Covid

SHAFFE has been closely monitoring the impact of the outbreak of the Covid-19 pandemic closely with regard to key elements of Southern Hemisphere Fresh Fruit Trade.

Background on COVID 19 transmission via food

Attached below is information collected from various international authorities in the field of food safety and health, regarding the possibility of Covid 19 being transmitted through food, such as fresh fruit.

 

What does the European Food Safety Authority (EFSA) say?

“Experiences from previous outbreaks of related coronaviruses, such as severe acute respiratory syndrome coronavirus (SARS-CoV) and Middle East respiratory syndrome coronavirus (MERS-CoV), show that no transmission occurred through food consumption. There is no evidence to suggest that the coronavirus is different in this regard. ”

Source:
https://www.efsa.europa.eu/en/news/coronavirus-no-evidence-food-source-or-transmission-route

 

What does the German Federal Institute for Risk Assessment (BfR) say?

“Due to the transmission methods recorded so far, and the relatively low environmental stability of coronaviruses, it is unlikely that imported products, such as imported food or consumer goods and toys, tools, computers, clothing or shoes, could be a source of infection with the new type of coronavirus, according to the current state of knowledge. This assessment is still valid after the most recent publication on the persistence of known coronaviruses by scientists from the universities of Greifswald and Bochum. ”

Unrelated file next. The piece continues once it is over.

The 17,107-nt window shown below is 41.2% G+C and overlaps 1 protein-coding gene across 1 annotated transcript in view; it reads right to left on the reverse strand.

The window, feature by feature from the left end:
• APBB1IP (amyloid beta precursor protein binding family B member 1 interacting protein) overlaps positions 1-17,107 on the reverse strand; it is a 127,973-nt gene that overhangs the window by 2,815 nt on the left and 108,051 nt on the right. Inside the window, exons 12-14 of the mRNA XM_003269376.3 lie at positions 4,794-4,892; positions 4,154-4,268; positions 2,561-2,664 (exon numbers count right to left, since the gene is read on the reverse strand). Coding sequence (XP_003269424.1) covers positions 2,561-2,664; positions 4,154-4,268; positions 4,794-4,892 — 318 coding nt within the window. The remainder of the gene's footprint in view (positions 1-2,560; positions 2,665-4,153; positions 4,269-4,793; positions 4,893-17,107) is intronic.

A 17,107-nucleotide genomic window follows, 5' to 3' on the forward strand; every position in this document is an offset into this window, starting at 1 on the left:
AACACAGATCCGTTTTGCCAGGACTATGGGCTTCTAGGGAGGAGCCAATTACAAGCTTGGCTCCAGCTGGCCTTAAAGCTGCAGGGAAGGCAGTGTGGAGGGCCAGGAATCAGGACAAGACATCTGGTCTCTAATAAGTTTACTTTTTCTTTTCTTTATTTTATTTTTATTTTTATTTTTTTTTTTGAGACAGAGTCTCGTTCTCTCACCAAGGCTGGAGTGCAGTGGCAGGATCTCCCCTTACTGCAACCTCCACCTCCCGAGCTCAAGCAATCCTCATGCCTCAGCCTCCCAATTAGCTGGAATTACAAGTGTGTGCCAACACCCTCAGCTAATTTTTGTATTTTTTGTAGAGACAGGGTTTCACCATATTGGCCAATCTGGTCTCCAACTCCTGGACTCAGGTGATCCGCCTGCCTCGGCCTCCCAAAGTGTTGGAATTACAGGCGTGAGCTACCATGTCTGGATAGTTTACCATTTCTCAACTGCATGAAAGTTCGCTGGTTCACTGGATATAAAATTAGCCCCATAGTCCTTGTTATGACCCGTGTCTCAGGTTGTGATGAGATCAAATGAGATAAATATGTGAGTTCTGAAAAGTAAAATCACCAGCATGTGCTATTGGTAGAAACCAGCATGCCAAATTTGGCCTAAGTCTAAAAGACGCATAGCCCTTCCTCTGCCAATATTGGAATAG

https://www.uni-greifswald.de/en/university/information/current-news/details/n/how-long-coronaviruses-persist-on-surfaces-and-how-to-inactivate-them-60255/

https://www.sciencedirect.com/science/article/pii/S0195670120300463?via%3Dihub

Source:
https://www.bfr.bund.de/en/can_the_new_type_of_coronavirus_be_transmitted_via_food_and_objects_-244090.html

 

What does the US Food and Drug Administration (FDA) say?

“There is currently no evidence that food or food packaging is associated with the transmission of COVID-19, unlike foodborne gastrointestinal (GI) viruses, such as norovirus and hepatitis A, which often make people sick through contaminated food, SARS-CoV-2, which causes COVID-19, is a virus that causes respiratory illnesses. Foodborne exposure to this virus is not known to be a route of transmission. The virus is believed to spread primarily from person to person. This includes between people who are in close contact with each other (within about 6 feet), and through respiratory droplets produced when an infected person coughs or sneezes.

Source:
https://www.fda.gov/food/food-safety-during-emergencies/food-safety-and-coronavirus-disease-2019-covid-19